A privately financed team of experts from Estonia has begun investigations on the wreck of the ship, which sank in 1994.
A privately-funded expedition has begun examining the wreckage of the MS Estonia ferry that sank in 1994.
The search was commissioned by relatives of the victims of the disaster, in an effort to gain more information on the vessel’s fate.
A total of 852 people were killed when the MS Estonia sank in September 1994, in Europe’s worst peacetime maritime disaster.
The vessel was traveling overnight from the Estonian capital Tallinn to Stockholm in Sweden when it went down in heavy seas. Only 137 of the 989 people on board survived, while most of the victims were Swedes and Estonians.
The 1997 official joint investigation by Estonia, Finland, and Sweden concluded that the ferry sank as its bow door locks failed in a storm, flooding the decks in just 20 minutes.
But the latest dive, organised by an Estonia-based fund, aims to "find answers to questions" that official joint and separate investigations have failed to provide.
The wreck of the MS Estonia lies on the seabed 80 metres below the surface in international waters near the Finnish island of Uto.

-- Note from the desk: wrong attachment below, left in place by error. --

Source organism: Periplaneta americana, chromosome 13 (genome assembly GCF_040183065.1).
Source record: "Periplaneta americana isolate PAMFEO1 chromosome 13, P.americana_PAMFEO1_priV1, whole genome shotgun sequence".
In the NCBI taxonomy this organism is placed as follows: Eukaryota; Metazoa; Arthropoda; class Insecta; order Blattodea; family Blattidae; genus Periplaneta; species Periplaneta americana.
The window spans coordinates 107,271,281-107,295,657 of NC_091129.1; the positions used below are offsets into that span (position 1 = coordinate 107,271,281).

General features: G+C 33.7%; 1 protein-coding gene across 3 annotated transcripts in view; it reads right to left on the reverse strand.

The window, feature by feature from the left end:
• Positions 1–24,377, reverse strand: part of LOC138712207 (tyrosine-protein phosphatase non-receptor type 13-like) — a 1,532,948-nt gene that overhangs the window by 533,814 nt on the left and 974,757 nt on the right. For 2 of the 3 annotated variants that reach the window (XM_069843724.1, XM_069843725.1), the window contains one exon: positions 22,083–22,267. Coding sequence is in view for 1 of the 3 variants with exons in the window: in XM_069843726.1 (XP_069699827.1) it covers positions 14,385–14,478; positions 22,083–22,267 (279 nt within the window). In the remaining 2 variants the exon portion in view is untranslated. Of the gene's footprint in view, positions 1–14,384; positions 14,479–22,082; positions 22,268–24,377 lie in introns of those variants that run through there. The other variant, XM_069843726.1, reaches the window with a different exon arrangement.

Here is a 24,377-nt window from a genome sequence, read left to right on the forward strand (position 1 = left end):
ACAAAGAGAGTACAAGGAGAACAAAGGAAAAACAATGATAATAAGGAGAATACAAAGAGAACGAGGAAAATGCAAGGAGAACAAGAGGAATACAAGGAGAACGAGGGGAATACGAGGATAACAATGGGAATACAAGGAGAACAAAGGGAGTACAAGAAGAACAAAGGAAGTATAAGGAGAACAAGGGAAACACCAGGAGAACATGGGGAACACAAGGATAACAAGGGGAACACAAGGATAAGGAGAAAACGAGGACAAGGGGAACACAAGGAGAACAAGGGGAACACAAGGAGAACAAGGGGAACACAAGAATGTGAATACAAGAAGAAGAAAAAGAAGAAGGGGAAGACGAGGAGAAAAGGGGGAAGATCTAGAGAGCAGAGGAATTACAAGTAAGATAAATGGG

The wreck in the Baltic Sea is considered a graveyard, which gives the area protection under law.
The sinking has produced a number of conspiracy theories and some survivors say all previous research into the accident had hidden the real cause.
A recent documentary raised further doubts by uncovering new holes in the ship's hull with a diving robot.
"Although during these decades numerous different investigations have been carried out, they have not been able to give the survivors and close relatives of the deceased exhaustive answers regarding the reason why Estonia perished," the Mare Liberum fund, said in a statement.
The fund, which was created in July, said it would carry out the two-week dive expedition, costing around €800,000.
The project will use a research vessel rented from the German company RS Offshore, equipped with four underwater robots, while four divers will provide support.
One aim is to map the damage to the Estonia's hull, create a 3D scan of and study the surrounding area.
The expedition is headed by Margus Kurm, a former Estonian state investigator into the ferry’s sinking.
It wasn’t immediately clear what kind of stance the governments of Estonia, Finland, and Sweden would take about the parallel private expedition.
A new official inquiry was launched in July and a dive by Estonian and Swedish authorities is expected in the spring of 2022.
Kurm has promised to share his findings with the authorities, saying that private scrutiny could be "constructive competition."
"This inquiry is very important for us to find the real reason why the MS Estonia sank," said Lennart Berglund, the head of a SEA group that supports victims' families in Sweden
"There will be no one from SEA or the Swedish side because it is still illegal for Swedes to participate in dives in Estonia," he added.